African Americans in Montgomery organized a boycott of the Montgomery bus system. This was also not unique, but earlier bus boycotts are unremembered. A bus boycott in Baton Rouge, Louisiana, earlier in 1955 did not produce nearly the same results.

The boycott organizers needed a place to meet, a large hall. The biggest building in town with such a room was the Dexter Street Baptist Church. At the first meeting on December 5, it made sense to make the pastor of that church the focal point of the boycott organizing, and so the fresh, young pastor, Rev. Dr. Martin Luther King, Jr., was thrust into civil rights organizing as president, with Ralph Abernathy as program director. They called their group the Montgomery Improvement Association (MIA). When their organizing stretched beyond the city limits of Montgomery, the group became the Southern Christian Leadership Conference.

Litigation on the boycott went all the way to the Supreme Court (Browder v. Gale). The boycotters won. The 381-day boycott was ended on December 21, 1956, with the desegregation of the Montgomery bus system.

Sources for lesson plans and projects:

Yes, this is mostly an encore post.  Fighting ignorance requires patience.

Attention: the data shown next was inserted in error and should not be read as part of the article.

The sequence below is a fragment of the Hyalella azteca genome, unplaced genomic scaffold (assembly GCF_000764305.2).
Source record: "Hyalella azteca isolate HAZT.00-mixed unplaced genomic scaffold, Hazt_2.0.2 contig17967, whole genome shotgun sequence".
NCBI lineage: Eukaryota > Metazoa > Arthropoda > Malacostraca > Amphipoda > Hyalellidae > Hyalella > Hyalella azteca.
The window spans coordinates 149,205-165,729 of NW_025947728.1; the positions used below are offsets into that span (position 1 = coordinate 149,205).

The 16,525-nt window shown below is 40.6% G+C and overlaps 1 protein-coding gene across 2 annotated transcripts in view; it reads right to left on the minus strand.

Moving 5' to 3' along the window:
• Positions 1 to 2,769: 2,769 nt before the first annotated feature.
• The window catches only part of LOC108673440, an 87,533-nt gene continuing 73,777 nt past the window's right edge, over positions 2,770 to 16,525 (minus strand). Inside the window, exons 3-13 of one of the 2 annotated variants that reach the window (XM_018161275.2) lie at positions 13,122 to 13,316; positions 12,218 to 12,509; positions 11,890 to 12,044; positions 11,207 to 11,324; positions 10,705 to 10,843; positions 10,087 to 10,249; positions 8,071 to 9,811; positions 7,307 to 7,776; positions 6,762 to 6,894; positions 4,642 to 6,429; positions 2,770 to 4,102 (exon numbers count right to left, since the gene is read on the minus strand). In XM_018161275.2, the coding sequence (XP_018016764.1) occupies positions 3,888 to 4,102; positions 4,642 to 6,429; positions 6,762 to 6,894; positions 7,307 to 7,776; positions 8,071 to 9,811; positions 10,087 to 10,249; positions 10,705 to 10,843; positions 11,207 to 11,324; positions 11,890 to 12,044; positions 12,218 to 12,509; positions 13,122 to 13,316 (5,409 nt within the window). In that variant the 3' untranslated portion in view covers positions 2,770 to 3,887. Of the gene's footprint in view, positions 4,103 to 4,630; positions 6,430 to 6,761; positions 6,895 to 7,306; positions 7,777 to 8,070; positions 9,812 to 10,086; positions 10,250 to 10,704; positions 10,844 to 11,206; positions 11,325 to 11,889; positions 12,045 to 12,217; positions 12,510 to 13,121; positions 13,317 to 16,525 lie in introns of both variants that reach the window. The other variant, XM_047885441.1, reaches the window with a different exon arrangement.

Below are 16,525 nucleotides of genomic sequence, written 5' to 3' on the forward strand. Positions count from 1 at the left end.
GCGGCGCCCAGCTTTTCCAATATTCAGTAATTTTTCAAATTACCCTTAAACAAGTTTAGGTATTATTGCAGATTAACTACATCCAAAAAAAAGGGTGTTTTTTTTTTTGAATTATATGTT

Yes, this is mostly an encore post. Fighting ignorance requires patience.


Tip of the old scrub brush to Slacktivist, who gave this post a nice plug.

Election Day 2014: Fly your flag, and VOTE!

November 4, 2014

Saint Louis Art Museum, St. Louis, Missouri George Caleb Bingham (American, 1811–1879). The County Election, 1852. Oil on canvas. 38 x 52 in. (96.5 x 132.1 cm). Gift of Bank of America.

The County Election, 1852. Saint Louis Art Museum, St. Louis, Missouri George Caleb Bingham (American, 1811–1879).  Oil on canvas. 38 x 52 in. (96.5 x 132.1 cm). Gift of Bank of America.

Every polling place should be flying the U.S. flag today.  You may fly yours, too.  In any case, if you have not voted already, go vote today as if our future depends upon it, as if our nation expects every voter to do her or his duty.

Today the nation and world listen to the most humble of citizens.  Speak up, at the ballot box.

Did you notice?  In George Caleb Bingham’s picture, there are no U.S. flags.  You may fly yours anyway.

The whole world is watching.


Yes, this is an encore post.

Yes, this is an encore post. I really like Bingham’s painting.